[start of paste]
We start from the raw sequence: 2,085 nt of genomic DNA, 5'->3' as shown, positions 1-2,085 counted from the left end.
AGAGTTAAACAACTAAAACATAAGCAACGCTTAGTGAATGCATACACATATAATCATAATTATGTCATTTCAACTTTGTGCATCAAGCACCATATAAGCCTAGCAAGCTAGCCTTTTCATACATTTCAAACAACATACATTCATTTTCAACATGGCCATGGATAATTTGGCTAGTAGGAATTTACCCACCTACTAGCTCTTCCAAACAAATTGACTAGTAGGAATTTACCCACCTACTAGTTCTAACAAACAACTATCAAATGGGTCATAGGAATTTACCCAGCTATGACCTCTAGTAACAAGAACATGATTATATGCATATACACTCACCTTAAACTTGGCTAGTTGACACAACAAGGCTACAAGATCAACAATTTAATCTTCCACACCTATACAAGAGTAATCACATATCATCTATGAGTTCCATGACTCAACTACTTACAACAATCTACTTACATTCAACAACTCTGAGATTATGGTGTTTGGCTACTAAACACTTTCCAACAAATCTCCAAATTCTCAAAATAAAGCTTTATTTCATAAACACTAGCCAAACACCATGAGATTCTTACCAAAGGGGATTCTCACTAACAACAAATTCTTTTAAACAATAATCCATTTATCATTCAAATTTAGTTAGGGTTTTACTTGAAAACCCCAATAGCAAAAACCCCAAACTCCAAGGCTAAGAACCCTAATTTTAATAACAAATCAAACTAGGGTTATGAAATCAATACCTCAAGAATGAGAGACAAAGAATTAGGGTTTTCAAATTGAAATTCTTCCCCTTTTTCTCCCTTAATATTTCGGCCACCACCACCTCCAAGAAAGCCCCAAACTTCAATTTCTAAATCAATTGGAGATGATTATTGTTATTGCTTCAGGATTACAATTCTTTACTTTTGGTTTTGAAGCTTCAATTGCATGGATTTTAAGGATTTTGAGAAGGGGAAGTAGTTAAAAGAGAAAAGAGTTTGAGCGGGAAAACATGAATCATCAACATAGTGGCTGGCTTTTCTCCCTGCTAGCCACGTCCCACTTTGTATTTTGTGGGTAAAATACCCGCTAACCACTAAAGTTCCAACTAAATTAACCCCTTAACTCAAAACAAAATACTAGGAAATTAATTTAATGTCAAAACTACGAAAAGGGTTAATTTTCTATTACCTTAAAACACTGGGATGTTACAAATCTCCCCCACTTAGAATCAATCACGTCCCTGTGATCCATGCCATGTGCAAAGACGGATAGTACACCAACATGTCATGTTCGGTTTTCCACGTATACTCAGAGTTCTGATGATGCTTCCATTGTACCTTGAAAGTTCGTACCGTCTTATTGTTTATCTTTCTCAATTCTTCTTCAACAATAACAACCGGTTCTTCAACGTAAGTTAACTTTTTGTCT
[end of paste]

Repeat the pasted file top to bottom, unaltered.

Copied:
We start from the raw sequence: 2,085 nt of genomic DNA, 5'->3' as shown, positions 1-2,085 counted from the left end.
AGAGTTAAACAACTAAAACATAAGCAACGCTTAGTGAATGCATACACATATAATCATAATTATGTCATTTCAACTTTGTGCATCAAGCACCATATAAGCCTAGCAAGCTAGCCTTTTCATACATTTCAAACAACATACATTCATTTTCAACATGGCCATGGATAATTTGGCTAGTAGGAATTTACCCACCTACTAGCTCTTCCAAACAAATTGACTAGTAGGAATTTACCCACCTACTAGTTCTAACAAACAACTATCAAATGGGTCATAGGAATTTACCCAGCTATGACCTCTAGTAACAAGAACATGATTATATGCATATACACTCACCTTAAACTTGGCTAGTTGACACAACAAGGCTACAAGATCAACAATTTAATCTTCCACACCTATACAAGAGTAATCACATATCATCTATGAGTTCCATGACTCAACTACTTACAACAATCTACTTACATTCAACAACTCTGAGATTATGGTGTTTGGCTACTAAACACTTTCCAACAAATCTCCAAATTCTCAAAATAAAGCTTTATTTCATAAACACTAGCCAAACACCATGAGATTCTTACCAAAGGGGATTCTCACTAACAACAAATTCTTTTAAACAATAATCCATTTATCATTCAAATTTAGTTAGGGTTTTACTTGAAAACCCCAATAGCAAAAACCCCAAACTCCAAGGCTAAGAACCCTAATTTTAATAACAAATCAAACTAGGGTTATGAAATCAATACCTCAAGAATGAGAGACAAAGAATTAGGGTTTTCAAATTGAAATTCTTCCCCTTTTTCTCCCTTAATATTTCGGCCACCACCACCTCCAAGAAAGCCCCAAACTTCAATTTCTAAATCAATTGGAGATGATTATTGTTATTGCTTCAGGATTACAATTCTTTACTTTTGGTTTTGAAGCTTCAATTGCATGGATTTTAAGGATTTTGAGAAGGGGAAGTAGTTAAAAGAGAAAAGAGTTTGAGCGGGAAAACATGAATCATCAACATAGTGGCTGGCTTTTCTCCCTGCTAGCCACGTCCCACTTTGTATTTTGTGGGTAAAATACCCGCTAACCACTAAAGTTCCAACTAAATTAACCCCTTAACTCAAAACAAAATACTAGGAAATTAATTTAATGTCAAAACTACGAAAAGGGTTAATTTTCTATTACCTTAAAACACTGGGATGTTACAAATCTCCCCCACTTAGAATCAATCACGTCCCTGTGATCCATGCCATGTGCAAAGACGGATAGTACACCAACATGTCATGTTCGGTTTTCCACGTATACTCAGAGTTCTGATGATGCTTCCATTGTACCTTGAAAGTTCGTACCGTCTTATTGTTTATCTTTCTCAATTCTTCTTCAACAATAACAACCGGTTCTTCAACGTAAGTTAACTTTTTGTCT